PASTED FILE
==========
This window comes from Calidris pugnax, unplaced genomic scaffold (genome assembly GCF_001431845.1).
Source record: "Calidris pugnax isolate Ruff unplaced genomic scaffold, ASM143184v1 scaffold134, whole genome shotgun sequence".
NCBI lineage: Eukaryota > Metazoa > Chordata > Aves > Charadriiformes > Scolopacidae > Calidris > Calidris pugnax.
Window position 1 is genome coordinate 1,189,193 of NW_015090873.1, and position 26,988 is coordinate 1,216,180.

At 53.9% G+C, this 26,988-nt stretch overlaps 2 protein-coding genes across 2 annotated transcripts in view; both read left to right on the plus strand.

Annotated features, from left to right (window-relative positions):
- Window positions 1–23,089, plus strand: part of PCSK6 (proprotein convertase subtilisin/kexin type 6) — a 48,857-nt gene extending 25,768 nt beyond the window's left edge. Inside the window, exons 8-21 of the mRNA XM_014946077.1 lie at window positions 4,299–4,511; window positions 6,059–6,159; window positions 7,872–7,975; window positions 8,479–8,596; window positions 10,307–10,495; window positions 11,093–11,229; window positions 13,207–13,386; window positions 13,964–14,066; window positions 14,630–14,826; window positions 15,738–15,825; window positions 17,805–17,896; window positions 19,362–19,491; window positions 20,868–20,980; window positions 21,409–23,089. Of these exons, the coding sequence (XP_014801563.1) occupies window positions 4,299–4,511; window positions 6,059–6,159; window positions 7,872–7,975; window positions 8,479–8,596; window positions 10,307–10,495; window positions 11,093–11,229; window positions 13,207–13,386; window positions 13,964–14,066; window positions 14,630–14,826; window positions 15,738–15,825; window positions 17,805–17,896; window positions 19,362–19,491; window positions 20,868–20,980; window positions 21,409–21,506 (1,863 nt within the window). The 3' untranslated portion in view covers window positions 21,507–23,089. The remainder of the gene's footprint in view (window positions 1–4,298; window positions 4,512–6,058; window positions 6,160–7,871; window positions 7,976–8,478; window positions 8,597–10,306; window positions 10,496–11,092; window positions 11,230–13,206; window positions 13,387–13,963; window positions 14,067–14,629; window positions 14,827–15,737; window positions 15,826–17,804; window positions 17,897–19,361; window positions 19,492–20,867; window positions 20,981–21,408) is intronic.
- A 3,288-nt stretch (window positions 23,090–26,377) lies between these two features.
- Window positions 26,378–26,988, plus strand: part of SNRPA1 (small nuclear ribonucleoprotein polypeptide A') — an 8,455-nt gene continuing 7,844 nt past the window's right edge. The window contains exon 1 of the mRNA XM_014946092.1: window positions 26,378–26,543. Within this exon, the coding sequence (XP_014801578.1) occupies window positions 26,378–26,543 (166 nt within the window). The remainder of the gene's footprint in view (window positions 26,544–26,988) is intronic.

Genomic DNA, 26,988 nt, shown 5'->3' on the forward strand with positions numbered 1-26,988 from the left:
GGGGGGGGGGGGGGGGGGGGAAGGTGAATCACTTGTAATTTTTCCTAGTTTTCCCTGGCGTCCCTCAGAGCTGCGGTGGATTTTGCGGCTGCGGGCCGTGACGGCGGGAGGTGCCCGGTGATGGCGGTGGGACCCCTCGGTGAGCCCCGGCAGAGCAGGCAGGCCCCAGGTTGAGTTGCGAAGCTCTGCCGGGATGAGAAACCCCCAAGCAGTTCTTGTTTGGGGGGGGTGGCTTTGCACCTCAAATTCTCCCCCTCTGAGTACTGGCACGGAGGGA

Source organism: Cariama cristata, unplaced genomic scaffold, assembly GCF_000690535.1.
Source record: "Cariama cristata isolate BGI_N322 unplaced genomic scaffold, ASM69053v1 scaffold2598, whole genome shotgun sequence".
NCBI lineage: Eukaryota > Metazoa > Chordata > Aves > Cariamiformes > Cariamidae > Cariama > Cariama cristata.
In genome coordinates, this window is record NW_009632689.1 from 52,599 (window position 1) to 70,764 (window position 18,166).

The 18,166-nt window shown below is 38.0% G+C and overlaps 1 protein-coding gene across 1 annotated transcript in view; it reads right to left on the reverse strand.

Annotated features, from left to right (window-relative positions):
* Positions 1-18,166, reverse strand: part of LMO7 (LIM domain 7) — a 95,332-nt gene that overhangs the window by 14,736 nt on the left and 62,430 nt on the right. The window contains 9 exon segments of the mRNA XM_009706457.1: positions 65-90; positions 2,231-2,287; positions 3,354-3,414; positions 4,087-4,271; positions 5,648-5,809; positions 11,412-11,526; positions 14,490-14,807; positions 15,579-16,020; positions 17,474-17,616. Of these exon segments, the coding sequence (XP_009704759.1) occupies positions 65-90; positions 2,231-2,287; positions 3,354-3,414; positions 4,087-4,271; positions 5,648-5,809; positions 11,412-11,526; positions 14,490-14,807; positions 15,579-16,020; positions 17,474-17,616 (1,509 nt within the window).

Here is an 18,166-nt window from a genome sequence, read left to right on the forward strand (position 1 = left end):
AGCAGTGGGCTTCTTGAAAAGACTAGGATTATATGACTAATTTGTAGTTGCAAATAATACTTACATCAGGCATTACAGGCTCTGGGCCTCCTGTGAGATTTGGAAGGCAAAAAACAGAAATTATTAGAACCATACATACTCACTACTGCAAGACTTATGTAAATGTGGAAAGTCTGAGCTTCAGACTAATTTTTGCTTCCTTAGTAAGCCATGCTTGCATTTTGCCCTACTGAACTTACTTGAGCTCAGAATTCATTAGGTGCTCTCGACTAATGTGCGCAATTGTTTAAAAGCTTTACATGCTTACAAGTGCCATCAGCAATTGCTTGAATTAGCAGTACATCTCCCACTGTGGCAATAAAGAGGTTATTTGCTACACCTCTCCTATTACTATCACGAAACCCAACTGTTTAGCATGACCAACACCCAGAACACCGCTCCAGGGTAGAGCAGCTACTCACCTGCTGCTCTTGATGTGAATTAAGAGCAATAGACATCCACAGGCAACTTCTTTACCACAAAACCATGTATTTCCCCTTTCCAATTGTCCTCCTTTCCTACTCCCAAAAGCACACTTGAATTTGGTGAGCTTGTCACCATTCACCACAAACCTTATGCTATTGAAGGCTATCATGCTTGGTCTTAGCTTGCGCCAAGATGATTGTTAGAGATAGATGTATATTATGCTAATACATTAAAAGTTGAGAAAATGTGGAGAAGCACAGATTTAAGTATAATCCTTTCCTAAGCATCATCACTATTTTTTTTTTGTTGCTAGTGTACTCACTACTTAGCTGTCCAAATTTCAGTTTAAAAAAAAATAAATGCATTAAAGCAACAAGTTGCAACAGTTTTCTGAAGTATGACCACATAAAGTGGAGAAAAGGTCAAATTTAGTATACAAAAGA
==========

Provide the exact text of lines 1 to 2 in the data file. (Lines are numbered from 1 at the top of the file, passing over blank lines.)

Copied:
This window comes from Calidris pugnax, unplaced genomic scaffold (genome assembly GCF_001431845.1).
Source record: "Calidris pugnax isolate Ruff unplaced genomic scaffold, ASM143184v1 scaffold134, whole genome shotgun sequence".